People v Hughes
2011 NY Slip Op 03262 [83 AD3d 960]
April 19, 2011
Appellate Division, Second Department
Published by New York State Law Reporting Bureau pursuant to Judiciary Law § 431.
As corrected through Wednesday, June 8, 2011

The People of the State of New York, Respondent,
Franklin Hughes, Appellant.

[*1] Michael A. Fiechter, Bellmore, N.Y., for appellant.

Kathleen M. Rice, District Attorney, Mineola, N.Y. (Yael V. Levy and Richard R. Martell of counsel), for respondent.

Appeal by the defendant from a judgment of the County Court, Nassau County (Peck, J.), rendered July 8, 2009, convicting him of criminal possession of a weapon in the second degree and criminal possession of a weapon in the third degree, after a nonjury trial, and imposing sentence.

Ordered that the judgment is affirmed.

The defendant asserts that his convictions of criminal possession of a weapon in the second degree (see Penal Law § 265.03 [3]), and criminal possession of a weapon in the third degree (see Penal Law § 265.02 [1]), must be reversed because the statutes under which he was convicted violate the United States Constitution as well as Civil Rights Law § 4. Contrary to the People's contention, under the particular circumstances of this case, the defendant properly preserved his constitutional challenges for appellate review by raising them in his postverdict motion pursuant to CPL 330.30 (cf. People v Gibian, 76 AD3d 583, 587 [2010]; see generally People v Padro, 75 NY2d 820 [1990]).

The defendant correctly observes that, in District of Columbia v Heller (554 US 570 [2008]), the Supreme Court of the United States (hereinafter the Supreme Court) held that the Second Amendment to the United States Constitution confers a constitutionally protected individual right to keep and bear arms for self-defense in the home. Moreover, the Supreme Court has held that this Second Amendment right is "fully applicable to the States" (McDonald v City of Chicago, 561 US —, —, 130 S Ct 3020, 3026 [2010]). However, the rights conferred under the Second Amendment are not unlimited (see District of Columbia v Heller, 554 US at 626). For example, the Supreme Court stated in Heller that nothing in that opinion "should be taken to cast doubt on longstanding prohibitions on the possession of firearms by felons and the mentally ill, or laws forbidding the carrying of firearms in sensitive places such as schools and government buildings, or laws imposing conditions and qualifications on the commercial sale of arms" (id. at 626-627).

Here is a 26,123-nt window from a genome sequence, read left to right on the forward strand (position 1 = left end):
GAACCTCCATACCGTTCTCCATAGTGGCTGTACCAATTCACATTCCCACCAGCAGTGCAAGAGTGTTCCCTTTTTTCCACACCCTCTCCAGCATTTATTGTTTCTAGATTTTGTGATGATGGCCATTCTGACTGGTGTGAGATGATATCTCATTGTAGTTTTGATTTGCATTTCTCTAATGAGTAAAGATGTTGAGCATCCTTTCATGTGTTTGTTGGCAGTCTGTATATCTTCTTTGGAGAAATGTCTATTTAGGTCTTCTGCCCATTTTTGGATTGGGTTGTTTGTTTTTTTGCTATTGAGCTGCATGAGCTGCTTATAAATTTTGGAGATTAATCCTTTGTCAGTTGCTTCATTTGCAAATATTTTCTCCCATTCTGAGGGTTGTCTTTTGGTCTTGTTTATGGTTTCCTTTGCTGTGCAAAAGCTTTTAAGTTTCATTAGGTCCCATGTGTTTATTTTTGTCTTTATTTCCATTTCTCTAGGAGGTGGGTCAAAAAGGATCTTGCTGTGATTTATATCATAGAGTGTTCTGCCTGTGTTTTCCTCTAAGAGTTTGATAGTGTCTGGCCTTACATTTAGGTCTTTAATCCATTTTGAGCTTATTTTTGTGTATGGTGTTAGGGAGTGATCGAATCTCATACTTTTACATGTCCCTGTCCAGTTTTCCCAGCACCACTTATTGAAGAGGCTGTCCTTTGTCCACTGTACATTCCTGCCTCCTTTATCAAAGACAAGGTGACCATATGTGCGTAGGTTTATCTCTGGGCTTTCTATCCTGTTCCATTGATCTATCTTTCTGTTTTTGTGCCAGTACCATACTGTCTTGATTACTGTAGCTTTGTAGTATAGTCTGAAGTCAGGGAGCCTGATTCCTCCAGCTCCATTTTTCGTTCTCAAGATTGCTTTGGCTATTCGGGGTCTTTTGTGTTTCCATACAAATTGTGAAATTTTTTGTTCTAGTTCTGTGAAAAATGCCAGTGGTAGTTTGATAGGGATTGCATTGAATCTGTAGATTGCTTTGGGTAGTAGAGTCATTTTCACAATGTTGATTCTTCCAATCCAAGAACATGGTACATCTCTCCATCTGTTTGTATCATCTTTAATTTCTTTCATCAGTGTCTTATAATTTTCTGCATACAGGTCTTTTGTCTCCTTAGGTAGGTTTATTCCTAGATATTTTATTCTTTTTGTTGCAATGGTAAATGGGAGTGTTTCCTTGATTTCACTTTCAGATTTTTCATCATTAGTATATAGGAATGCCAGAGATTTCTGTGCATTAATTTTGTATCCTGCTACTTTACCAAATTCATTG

Here, the challenged statutes are Penal Law § 265.02 (1) and § 265.03 (3). Penal Law § 265.02 (1) provides that "[a] person is guilty of criminal possession of a weapon in the third degree when . . . [s]uch person commits the crime of criminal possession of a weapon in the fourth degree as defined in subdivision one, two, three or five of section 265.01, and has been previously convicted of any crime." Penal Law § 265.03 (3) provides that "[a] person is guilty of criminal possession of a weapon in the second degree when . . . such person possesses any loaded firearm. Such possession shall not, except as provided in subdivision one or seven of section 265.02 [*2]of this article, constitute a violation of this subdivision if such possession takes place in such person's home or place of business." Thus, these sections, as relevant here, criminalize the possession of a firearm (see Penal Law § 265.02 [1]) or a loaded firearm (see Penal Law § 265.03 [3]), even in the home, where the defendant has previously been convicted of "any crime." Critically, this is not an absolute ban on the possession of firearms. We agree with the Appellate Division, Third Department, that, "[u]nlike the statute at issue in Heller, Penal Law article 265 does not effect a complete ban on handguns and is, therefore, not a 'severe restriction' improperly infringing upon defendant's Second Amendment rights" (People v Perkins, 62 AD3d 1160, 1161 [2009]). Instead, as relevant to the discussion here, the statutes represent a policy determination by the Legislature that "an illegal weapon is more dangerous in the hands of a convicted criminal than in the possession of a novice to the criminal justice system" (People v Montilla, 10 NY3d 663, 666 [2008]). We also note that the Penal Law defines a "crime" as "a misdemeanor or a felony" (Penal Law § 10.00 [6]) and, thus, lesser matters such as violations and traffic infractions do not fall within the ambit of the challenged statutes. Contrary to the defendant's contention, we conclude that this statutory scheme is not unconstitutionally overbroad merely because it restricts the Second Amendment and Civil Rights Law § 4 rights of those who have been convicted of "any crime." Rather, this statutory scheme is consistent with the Supreme Court's determination in Heller that, although individuals may have the constitutional right to bear arms in the home for self-defense, this right is not unlimited and may properly be subject to certain prohibitions (see District of Columbia v Heller, 554 US at 626). Accordingly, the challenged statutes do not violate the Second Amendment or Civil Rights Law § 4, and they are not unconstitutionally overbroad.

The defendant's contentions raised in Points II, V, and VI in his brief are without merit. His contentions raised in Point III of his brief are unpreserved for appellate review. Covello, J.P., Angiolillo, Dickerson and Roman, JJ., concur.